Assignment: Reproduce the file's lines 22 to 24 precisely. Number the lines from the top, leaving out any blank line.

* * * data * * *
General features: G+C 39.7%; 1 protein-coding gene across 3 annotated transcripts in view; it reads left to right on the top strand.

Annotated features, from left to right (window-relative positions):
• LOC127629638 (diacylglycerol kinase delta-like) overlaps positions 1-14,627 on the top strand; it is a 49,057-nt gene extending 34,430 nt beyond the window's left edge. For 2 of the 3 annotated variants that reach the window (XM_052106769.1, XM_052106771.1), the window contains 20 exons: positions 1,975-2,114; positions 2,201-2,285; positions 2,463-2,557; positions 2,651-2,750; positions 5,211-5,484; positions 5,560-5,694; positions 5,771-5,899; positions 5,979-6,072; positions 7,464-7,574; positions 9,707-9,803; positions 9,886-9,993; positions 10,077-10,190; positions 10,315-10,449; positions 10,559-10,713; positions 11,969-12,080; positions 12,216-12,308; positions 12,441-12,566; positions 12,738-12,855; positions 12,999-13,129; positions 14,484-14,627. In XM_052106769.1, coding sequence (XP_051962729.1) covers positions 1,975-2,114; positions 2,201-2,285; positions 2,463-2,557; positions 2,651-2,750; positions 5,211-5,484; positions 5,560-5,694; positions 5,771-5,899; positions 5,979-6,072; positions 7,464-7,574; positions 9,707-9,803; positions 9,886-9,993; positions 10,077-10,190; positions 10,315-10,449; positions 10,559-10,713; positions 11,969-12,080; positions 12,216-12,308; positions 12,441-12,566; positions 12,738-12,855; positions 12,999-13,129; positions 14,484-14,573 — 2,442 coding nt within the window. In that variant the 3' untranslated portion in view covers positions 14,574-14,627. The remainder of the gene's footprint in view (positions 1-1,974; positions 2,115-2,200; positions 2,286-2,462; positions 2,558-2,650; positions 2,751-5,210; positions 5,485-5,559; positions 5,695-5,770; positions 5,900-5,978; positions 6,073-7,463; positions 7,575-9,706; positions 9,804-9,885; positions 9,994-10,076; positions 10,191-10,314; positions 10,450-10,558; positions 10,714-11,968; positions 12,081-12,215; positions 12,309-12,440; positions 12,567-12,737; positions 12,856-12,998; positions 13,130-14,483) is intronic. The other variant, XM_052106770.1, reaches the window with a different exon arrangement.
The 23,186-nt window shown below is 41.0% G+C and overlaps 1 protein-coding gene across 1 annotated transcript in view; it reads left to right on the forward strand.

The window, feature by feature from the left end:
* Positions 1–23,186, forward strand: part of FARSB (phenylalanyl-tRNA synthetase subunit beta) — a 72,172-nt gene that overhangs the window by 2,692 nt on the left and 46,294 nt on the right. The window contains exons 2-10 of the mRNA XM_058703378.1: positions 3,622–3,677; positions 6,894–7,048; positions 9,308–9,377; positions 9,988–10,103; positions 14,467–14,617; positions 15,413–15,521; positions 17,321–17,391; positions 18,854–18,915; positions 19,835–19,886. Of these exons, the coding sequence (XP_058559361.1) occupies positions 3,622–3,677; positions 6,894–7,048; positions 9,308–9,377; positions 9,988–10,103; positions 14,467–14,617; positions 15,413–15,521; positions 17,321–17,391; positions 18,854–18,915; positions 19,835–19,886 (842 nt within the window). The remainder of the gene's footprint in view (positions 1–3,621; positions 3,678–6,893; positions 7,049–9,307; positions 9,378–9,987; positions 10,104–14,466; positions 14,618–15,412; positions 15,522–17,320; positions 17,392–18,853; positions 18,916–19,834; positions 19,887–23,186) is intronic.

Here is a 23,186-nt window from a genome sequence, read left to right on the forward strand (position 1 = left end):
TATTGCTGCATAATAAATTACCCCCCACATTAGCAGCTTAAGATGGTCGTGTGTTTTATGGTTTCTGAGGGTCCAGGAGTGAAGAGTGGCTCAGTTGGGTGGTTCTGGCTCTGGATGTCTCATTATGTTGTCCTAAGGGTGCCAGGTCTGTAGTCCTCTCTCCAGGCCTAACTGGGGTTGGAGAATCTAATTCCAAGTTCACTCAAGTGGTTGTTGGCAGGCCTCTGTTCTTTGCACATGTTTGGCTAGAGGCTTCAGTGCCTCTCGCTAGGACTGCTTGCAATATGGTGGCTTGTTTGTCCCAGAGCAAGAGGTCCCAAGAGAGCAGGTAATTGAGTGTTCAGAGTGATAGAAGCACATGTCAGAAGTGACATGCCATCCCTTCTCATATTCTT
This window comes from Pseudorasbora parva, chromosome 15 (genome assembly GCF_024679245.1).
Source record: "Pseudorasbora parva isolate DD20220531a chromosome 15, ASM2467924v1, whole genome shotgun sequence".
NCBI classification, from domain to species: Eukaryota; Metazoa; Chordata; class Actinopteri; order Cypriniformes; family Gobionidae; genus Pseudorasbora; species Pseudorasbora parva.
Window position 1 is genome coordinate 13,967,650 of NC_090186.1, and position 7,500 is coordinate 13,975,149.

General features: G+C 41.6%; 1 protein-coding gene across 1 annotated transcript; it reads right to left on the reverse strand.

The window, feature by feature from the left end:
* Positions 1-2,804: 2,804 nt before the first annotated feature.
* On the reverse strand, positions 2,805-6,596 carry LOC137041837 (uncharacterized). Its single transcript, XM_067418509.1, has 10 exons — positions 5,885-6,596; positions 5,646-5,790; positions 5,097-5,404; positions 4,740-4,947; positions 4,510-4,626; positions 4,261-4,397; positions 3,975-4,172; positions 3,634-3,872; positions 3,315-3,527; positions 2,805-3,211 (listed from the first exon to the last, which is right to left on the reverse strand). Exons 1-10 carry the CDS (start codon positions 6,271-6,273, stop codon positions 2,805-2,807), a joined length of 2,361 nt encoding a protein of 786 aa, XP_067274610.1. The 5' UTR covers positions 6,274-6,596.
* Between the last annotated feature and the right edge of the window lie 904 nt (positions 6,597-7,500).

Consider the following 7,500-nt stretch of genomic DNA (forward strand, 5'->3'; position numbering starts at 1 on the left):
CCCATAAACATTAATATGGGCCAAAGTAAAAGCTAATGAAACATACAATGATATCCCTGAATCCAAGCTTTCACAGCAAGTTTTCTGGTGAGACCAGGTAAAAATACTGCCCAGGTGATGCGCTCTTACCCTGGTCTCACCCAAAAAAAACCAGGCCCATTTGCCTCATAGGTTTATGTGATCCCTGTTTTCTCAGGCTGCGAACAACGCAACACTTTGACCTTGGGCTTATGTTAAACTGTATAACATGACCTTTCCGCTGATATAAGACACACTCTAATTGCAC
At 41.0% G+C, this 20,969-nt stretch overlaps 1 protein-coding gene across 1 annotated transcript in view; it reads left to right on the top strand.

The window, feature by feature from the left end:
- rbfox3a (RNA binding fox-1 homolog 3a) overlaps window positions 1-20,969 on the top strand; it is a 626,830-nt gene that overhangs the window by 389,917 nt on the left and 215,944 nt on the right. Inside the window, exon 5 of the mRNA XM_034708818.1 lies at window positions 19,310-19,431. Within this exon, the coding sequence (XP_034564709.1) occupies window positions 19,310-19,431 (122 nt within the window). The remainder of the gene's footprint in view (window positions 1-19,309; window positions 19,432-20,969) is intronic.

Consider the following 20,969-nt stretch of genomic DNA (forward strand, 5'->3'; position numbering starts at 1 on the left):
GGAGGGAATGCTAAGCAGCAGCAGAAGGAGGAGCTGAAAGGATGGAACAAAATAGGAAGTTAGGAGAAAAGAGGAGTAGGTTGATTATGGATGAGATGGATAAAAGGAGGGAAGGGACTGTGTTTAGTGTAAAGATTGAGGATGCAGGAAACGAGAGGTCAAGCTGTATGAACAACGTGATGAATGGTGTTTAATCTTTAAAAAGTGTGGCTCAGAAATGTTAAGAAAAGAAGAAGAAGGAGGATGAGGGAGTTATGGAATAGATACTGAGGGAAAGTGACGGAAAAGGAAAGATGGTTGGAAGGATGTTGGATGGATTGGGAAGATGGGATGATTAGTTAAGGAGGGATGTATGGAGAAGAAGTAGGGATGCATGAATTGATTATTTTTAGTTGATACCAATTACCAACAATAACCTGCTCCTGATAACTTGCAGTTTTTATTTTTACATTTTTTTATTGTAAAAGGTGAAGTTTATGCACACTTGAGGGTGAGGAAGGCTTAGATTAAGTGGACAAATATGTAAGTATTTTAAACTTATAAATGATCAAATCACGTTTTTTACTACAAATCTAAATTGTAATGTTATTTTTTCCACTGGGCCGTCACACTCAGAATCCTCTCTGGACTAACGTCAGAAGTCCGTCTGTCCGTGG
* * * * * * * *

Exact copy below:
- rbfox3a (RNA binding fox-1 homolog 3a) overlaps window positions 1-20,969 on the top strand; it is a 626,830-nt gene that overhangs the window by 389,917 nt on the left and 215,944 nt on the right. Inside the window, exon 5 of the mRNA XM_034708818.1 lies at window positions 19,310-19,431. Within this exon, the coding sequence (XP_034564709.1) occupies window positions 19,310-19,431 (122 nt within the window). The remainder of the gene's footprint in view (window positions 1-19,309; window positions 19,432-20,969) is intronic.

Consider the following 20,969-nt stretch of genomic DNA (forward strand, 5'->3'; position numbering starts at 1 on the left):
GGAGGGAATGCTAAGCAGCAGCAGAAGGAGGAGCTGAAAGGATGGAACAAAATAGGAAGTTAGGAGAAAAGAGGAGTAGGTTGATTATGGATGAGATGGATAAAAGGAGGGAAGGGACTGTGTTTAGTGTAAAGATTGAGGATGCAGGAAACGAGAGGTCAAGCTGTATGAACAACGTGATGAATGGTGTTTAATCTTTAAAAAGTGTGGCTCAGAAATGTTAAGAAAAGAAGAAGAAGGAGGATGAGGGAGTTATGGAATAGATACTGAGGGAAAGTGACGGAAAAGGAAAGATGGTTGGAAGGATGTTGGATGGATTGGGAAGATGGGATGATTAGTTAAGGAGGGATGTATGGAGAAGAAGTAGGGATGCATGAATTGATTATTTTTAGTTGATACCAATTACCAACAATAACCTGCTCCTGATAACTTGCAGTTTTTATTTTTACATTTTTTTATTGTAAAAGGTGAAGTTTATGCACACTTGAGGGTGAGGAAGGCTTAGATTAAGTGGACAAATATGTAAGTATTTTAAACTTATAAATGATCAAATCACGTTTTTTACTACAAATCTAAATTGTAATGTTATTTTTTCCACTGGGCCGTCACACTCAGAATCCTCTCTGGACTAACGTCAGAAGTCCGTCTGTCCGTGG